Hi Claire

Have you seen this?

You're one of the more informed, rational commentators on this subject and Alan is obviously one of the more emotional ones. Any interest in writing piece for Farmers Weekly that presents the other side of the argument?

by Skinman on January 26, 2010

Hi Claire

Have you seen this?

You're one of the more informed, rational commentators on this subject and Alan is obviously one of the more emotional ones. Any interest in writing piece for Farmers Weekly that presents the other side of the argument?

by Claire Browning on January 26, 2010
Claire Browning

No, I hadn’t seen it – but no, I won’t be responding to NZ Farmers Weekly, either. I’m a commentator, not a lobbyist. And anyway, I reckon they’d be more interested in hearing from you, as a farmer / Weekly reader (?). Or, if you were thinking I might leap to defence of the Greens … I’d say that’s up to their own spokespeople, if they can be bothered responding to what is pretty clearly a rant. If there is hypocrisy around the Greens opposing rabbit calicivirus (which was illegal, and a biosecurity breach), then defending the resulting (?) pristine McKenzie Basin environment, well, I don’t suppose it’s much different from the tricky line they walk on something like 1080 policy. There are always pros and cons.

However… happy to debate it here on Pundit ...

Regarding the high dollar, and contrasting lack of government response on that issue, he might be interested to read Russel Norman’s and David Cunliffe’s speeches here (Reserve Bank of New Zealand’s Financial Stability Report, November 2009—Consideration of Report of Finance and Expenditure Committee).

But before levelling charges of hysteria and bias, he really should check his own inaccuracies.

One, Nick Smith is not going to make the substantive decision on these proposals. What he’s deciding is whether to call them in – if so, they’d be referred to the Environment Court or (Ministerially appointed) board of inquiry.

Two, when Emerson argues that people who buy land, and comply with all the rules, should be able to let the market decide, he’ll be relieved to hear that is precisely the position – which  is no doubt what people who oppose the proposal are worried about. But first we have to have the conversation about whether it would comply with all the rules.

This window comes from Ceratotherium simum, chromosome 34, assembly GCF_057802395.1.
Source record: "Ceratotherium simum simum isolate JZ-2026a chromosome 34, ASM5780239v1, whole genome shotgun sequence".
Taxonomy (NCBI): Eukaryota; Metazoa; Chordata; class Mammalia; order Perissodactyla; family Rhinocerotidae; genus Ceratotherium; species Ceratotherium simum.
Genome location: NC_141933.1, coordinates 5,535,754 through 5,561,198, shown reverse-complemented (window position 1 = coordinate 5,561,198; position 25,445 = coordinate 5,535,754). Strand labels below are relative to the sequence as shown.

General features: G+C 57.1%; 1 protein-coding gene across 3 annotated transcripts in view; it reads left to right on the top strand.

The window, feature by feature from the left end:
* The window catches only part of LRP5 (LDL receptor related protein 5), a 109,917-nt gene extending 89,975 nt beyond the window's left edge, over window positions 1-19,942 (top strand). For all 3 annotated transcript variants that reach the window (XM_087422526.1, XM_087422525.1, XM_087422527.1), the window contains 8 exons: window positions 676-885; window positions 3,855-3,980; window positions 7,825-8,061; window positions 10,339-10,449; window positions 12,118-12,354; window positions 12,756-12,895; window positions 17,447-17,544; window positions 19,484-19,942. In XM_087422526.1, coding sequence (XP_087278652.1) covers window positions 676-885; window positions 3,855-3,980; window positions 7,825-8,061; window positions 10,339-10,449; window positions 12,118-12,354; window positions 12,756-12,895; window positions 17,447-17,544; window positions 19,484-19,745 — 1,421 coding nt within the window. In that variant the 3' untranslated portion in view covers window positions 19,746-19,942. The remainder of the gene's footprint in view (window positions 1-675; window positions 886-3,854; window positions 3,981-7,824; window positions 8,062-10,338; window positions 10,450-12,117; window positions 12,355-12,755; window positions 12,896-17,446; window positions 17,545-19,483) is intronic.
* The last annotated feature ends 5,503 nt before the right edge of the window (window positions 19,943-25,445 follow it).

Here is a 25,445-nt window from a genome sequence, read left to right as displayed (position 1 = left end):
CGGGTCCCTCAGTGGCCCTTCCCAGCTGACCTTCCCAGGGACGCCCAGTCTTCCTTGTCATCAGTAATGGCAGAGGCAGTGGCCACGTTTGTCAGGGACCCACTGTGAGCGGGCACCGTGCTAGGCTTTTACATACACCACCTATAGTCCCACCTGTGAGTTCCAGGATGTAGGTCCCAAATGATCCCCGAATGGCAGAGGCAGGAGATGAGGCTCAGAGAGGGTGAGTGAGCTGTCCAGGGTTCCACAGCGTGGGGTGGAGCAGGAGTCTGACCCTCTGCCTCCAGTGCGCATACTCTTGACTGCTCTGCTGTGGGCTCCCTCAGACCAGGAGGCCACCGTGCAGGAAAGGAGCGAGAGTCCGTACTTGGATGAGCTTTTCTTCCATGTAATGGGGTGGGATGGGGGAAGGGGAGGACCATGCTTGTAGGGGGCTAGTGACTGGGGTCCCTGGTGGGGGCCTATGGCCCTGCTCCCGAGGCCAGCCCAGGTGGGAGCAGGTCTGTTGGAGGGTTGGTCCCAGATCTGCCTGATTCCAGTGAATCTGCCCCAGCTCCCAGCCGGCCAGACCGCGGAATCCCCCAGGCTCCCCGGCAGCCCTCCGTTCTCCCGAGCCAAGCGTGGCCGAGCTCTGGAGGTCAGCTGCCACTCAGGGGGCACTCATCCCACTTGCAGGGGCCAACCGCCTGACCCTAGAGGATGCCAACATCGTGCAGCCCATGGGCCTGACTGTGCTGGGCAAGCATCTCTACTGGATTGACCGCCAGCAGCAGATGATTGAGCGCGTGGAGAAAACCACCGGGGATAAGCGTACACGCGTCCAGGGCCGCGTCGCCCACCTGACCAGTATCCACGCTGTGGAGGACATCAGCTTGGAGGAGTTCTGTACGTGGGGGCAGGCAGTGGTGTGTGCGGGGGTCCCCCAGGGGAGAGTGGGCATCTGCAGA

Three, when he waves this off as a few cows artfully concealed behind trees – it's a few cows emitting effluent equivalent to a city the size of Christchurch, according to the PCE, plus related land uses like crop circles and effluent holding ponds.

Four, regarding media reporting unsubstantiated rhetoric – there was in fact a lot of comment about at the time about precisely why Fonterra, NAWAC chair John Hellstrom, et al, were opposed, and questions were certainly put, and responded to, about whether their objections were evidence-based. We do know the PM’s probably weren’t, at that stage: he tried one line, found it too relaxed to suit the mood, and switched to the prevailing wind in Cabinet at that time.

I think it’s important to try to untangle what are two quite separate issues. First, that a proposal of this kind shouldn’t be permitted in the McKenzie Basin (the instant applications). Second, that it shouldn’t be permitted in NZ at all, which a lot of the argument relates to, and is my own view.

Emerson says himself, NZ would be moving in the same direction as other countries. He talks about maintaining our position as a low cost producer. Surely we can be more aspirational, and “low cost” is the wrong market: we should be positioning ourselves as a premium producer, making that our true point of difference. He puts a few environmental positives (collecting cows’ effluent and turning it into fuel), without any broader analysis of whether the wider project is sustainable (eg, water, fossil fuel), and smart (brand), and morally right (animal welfare).

What I heard from Don Nicholson was not in fact reasoned argument addressing those points, but whingeing, about farmers being allowed to farm profitably (note similar comments from David Carter reported last night), and being pushed in this direction by Greens who then complain about the solution as well as original (emissions) problem.

Just goes to show, I suppose – like your own comment – that anyone with whom one agrees is bound to seem informed and rational!


by Skinman on January 26, 2010

..and for me to be able to hold my 'right' view, I have to be able to allow others to have a 'wrong' view I suppose.



by Skinman on January 27, 2010

Hi Claire, just read that the Minister is calling in the consents and putting them in front of a Board of Inquiry. Also note that NAWAC will issue their new Animal Welfare (Dairy Cattle) Code of Welfare. Not sure if that's a draft for consultation but hopefully it'll spell the end of these ridiculous large-scale cubicle farms without jeopardising the benefits that proper animal housing can bring to farmers pockets, and the environment.

by Claire Browning on January 27, 2010
Claire Browning


There's another angle to this, too, that I think shouldn't be overlooked: I'll post on it some time next week.

It'll be interesting to see the new (Dairy Cattle) Code. The NAWAC codes do require a public consultation and submission process, but I believe this one was being finalised when the story broke, therefore past that stage. John Hellstrom sounded confident there was enough in it to be a robust response to cubicle farming ... and also came across, I thought, as much more sympathetic than his predecessor Peter O'Hara. Which may explain why the Pork Industry Board has resorted to threatening legal action - delaying the release for consultation of the new draft Code for pigs.